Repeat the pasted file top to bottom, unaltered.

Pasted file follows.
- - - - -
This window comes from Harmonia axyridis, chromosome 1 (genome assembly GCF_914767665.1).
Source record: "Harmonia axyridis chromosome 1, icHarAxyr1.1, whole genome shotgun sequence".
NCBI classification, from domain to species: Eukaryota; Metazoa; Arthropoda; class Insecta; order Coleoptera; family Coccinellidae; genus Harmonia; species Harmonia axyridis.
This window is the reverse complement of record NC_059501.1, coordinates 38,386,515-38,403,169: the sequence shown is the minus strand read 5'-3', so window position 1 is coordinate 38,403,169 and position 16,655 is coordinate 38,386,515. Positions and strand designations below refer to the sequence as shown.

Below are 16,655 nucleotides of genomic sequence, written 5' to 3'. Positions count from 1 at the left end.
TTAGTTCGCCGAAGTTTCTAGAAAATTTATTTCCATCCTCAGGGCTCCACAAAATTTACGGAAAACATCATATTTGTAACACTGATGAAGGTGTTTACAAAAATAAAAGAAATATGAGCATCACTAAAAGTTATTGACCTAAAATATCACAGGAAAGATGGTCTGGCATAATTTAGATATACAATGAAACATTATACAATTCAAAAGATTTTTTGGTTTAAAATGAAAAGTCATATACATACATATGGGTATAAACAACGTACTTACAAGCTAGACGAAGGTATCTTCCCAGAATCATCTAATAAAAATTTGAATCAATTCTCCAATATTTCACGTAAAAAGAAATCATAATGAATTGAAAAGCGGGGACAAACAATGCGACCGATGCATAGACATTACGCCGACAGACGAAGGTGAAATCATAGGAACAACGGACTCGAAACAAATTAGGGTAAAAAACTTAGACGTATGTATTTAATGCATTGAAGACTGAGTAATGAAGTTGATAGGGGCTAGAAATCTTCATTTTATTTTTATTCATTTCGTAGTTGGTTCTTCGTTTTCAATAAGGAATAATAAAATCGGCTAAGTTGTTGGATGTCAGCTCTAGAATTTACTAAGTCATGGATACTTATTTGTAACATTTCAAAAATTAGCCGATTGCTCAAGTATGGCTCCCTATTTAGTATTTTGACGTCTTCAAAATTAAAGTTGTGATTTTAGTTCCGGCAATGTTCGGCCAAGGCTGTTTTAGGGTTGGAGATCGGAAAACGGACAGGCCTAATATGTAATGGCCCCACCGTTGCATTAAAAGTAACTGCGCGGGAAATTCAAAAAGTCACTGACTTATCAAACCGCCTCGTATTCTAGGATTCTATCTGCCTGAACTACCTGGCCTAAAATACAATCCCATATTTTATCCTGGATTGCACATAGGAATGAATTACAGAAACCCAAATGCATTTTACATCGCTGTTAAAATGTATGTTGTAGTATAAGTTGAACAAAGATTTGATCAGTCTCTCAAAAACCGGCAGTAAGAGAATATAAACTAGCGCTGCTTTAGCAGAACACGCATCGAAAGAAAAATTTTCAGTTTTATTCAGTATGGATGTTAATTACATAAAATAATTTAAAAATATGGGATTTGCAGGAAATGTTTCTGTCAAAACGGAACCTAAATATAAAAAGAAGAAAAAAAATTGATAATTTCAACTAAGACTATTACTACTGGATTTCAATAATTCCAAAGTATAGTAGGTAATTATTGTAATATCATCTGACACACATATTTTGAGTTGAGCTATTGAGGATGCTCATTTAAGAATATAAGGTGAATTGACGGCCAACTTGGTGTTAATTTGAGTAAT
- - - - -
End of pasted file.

This window comes from Harmonia axyridis, chromosome 1 (genome assembly GCF_914767665.1).
Source record: "Harmonia axyridis chromosome 1, icHarAxyr1.1, whole genome shotgun sequence".
NCBI classification, from domain to species: Eukaryota; Metazoa; Arthropoda; class Insecta; order Coleoptera; family Coccinellidae; genus Harmonia; species Harmonia axyridis.
This window is the reverse complement of record NC_059501.1, coordinates 38,386,515-38,403,169: the sequence shown is the minus strand read 5'-3', so window position 1 is coordinate 38,403,169 and position 16,655 is coordinate 38,386,515. Positions and strand designations below refer to the sequence as shown.

Below are 16,655 nucleotides of genomic sequence, written 5' to 3'. Positions count from 1 at the left end.
TTAGTTCGCCGAAGTTTCTAGAAAATTTATTTCCATCCTCAGGGCTCCACAAAATTTACGGAAAACATCATATTTGTAACACTGATGAAGGTGTTTACAAAAATAAAAGAAATATGAGCATCACTAAAAGTTATTGACCTAAAATATCACAGGAAAGATGGTCTGGCATAATTTAGATATACAATGAAACATTATACAATTCAAAAGATTTTTTGGTTTAAAATGAAAAGTCATATACATACATATGGGTATAAACAACGTACTTACAAGCTAGACGAAGGTATCTTCCCAGAATCATCTAATAAAAATTTGAATCAATTCTCCAATATTTCACGTAAAAAGAAATCATAATGAATTGAAAAGCGGGGACAAACAATGCGACCGATGCATAGACATTACGCCGACAGACGAAGGTGAAATCATAGGAACAACGGACTCGAAACAAATTAGGGTAAAAAACTTAGACGTATGTATTTAATGCATTGAAGACTGAGTAATGAAGTTGATAGGGGCTAGAAATCTTCATTTTATTTTTATTCATTTCGTAGTTGGTTCTTCGTTTTCAATAAGGAATAATAAAATCGGCTAAGTTGTTGGATGTCAGCTCTAGAATTTACTAAGTCATGGATACTTATTTGTAACATTTCAAAAATTAGCCGATTGCTCAAGTATGGCTCCCTATTTAGTATTTTGACGTCTTCAAAATTAAAGTTGTGATTTTAGTTCCGGCAATGTTCGGCCAAGGCTGTTTTAGGGTTGGAGATCGGAAAACGGACAGGCCTAATATGTAATGGCCCCACCGTTGCATTAAAAGTAACTGCGCGGGAAATTCAAAAAGTCACTGACTTATCAAACCGCCTCGTATTCTAGGATTCTATCTGCCTGAACTACCTGGCCTAAAATACAATCCCATATTTTATCCTGGATTGCACATAGGAATGAATTACAGAAACCCAAATGCATTTTACATCGCTGTTAAAATGTATGTTGTAGTATAAGTTGAACAAAGATTTGATCAGTCTCTCAAAAACCGGCAGTAAGAGAATATAAACTAGCGCTGCTTTAGCAGAACACGCATCGAAAGAAAAATTTTCAGTTTTATTCAGTATGGATGTTAATTACATAAAATAATTTAAAAATATGGGATTTGCAGGAAATGTTTCTGTCAAAACGGAACCTAAATATAAAAAGAAGAAAAAAAATTGATAATTTCAACTAAGACTATTACTACTGGATTTCAATAATTCCAAAGTATAGTAGGTAATTATTGTAATATCATCTGACACACATATTTTGAGTTGAGCTATTGAGGATGCTCATTTAAGAATATAAGGTGAATTGACGGCCAACTTGGTGTTAATTTGAGTAAT